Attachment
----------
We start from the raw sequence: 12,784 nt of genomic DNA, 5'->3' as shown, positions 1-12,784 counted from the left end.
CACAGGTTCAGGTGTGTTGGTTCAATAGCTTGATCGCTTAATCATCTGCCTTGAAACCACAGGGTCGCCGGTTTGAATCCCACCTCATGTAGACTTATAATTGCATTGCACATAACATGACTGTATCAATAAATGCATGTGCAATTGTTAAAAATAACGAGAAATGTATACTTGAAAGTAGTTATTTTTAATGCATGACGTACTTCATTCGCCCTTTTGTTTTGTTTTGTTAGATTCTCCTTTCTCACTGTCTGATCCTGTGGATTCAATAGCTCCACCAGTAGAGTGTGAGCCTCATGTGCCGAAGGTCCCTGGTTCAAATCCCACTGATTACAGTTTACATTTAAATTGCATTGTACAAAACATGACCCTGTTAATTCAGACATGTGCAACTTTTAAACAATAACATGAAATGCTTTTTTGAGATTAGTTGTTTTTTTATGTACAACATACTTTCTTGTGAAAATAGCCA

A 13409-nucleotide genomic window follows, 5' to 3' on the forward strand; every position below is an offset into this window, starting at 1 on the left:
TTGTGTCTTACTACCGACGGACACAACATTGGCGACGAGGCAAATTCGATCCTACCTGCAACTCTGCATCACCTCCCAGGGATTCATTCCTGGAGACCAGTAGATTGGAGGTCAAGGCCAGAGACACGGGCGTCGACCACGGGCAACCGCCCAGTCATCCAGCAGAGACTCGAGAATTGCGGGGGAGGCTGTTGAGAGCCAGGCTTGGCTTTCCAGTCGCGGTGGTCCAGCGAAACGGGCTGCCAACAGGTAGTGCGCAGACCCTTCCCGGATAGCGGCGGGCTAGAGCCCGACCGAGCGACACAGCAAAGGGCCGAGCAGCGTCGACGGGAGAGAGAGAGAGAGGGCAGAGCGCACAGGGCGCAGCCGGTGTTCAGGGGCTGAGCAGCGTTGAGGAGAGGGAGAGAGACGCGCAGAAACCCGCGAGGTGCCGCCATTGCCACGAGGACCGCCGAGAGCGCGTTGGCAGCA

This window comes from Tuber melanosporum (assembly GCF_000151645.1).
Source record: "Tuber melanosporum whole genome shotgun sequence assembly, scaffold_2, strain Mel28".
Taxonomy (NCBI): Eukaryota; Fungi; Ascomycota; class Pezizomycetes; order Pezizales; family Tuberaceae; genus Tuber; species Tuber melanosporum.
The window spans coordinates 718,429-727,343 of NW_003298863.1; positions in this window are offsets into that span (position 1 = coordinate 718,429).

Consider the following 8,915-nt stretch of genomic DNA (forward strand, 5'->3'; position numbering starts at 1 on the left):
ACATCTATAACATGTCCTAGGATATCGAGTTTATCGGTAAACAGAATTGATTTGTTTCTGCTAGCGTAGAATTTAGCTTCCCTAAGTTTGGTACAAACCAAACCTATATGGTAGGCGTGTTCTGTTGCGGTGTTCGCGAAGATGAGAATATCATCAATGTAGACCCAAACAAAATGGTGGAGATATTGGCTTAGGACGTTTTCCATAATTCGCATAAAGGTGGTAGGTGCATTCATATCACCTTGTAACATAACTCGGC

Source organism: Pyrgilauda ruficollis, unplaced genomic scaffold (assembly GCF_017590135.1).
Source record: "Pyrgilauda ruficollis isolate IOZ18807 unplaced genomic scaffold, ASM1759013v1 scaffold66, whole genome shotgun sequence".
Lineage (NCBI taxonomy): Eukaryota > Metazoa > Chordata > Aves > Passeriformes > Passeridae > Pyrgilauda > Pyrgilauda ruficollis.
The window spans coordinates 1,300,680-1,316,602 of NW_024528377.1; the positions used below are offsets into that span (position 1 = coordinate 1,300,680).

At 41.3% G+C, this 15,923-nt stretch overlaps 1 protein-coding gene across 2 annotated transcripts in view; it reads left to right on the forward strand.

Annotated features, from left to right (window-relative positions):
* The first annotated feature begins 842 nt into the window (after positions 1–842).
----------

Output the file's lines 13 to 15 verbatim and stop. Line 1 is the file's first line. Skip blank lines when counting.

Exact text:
Lineage (NCBI taxonomy): Eukaryota > Metazoa > Chordata > Aves > Passeriformes > Passeridae > Pyrgilauda > Pyrgilauda ruficollis.
The window spans coordinates 1,300,680-1,316,602 of NW_024528377.1; the positions used below are offsets into that span (position 1 = coordinate 1,300,680).

At 41.3% G+C, this 15,923-nt stretch overlaps 1 protein-coding gene across 2 annotated transcripts in view; it reads left to right on the forward strand.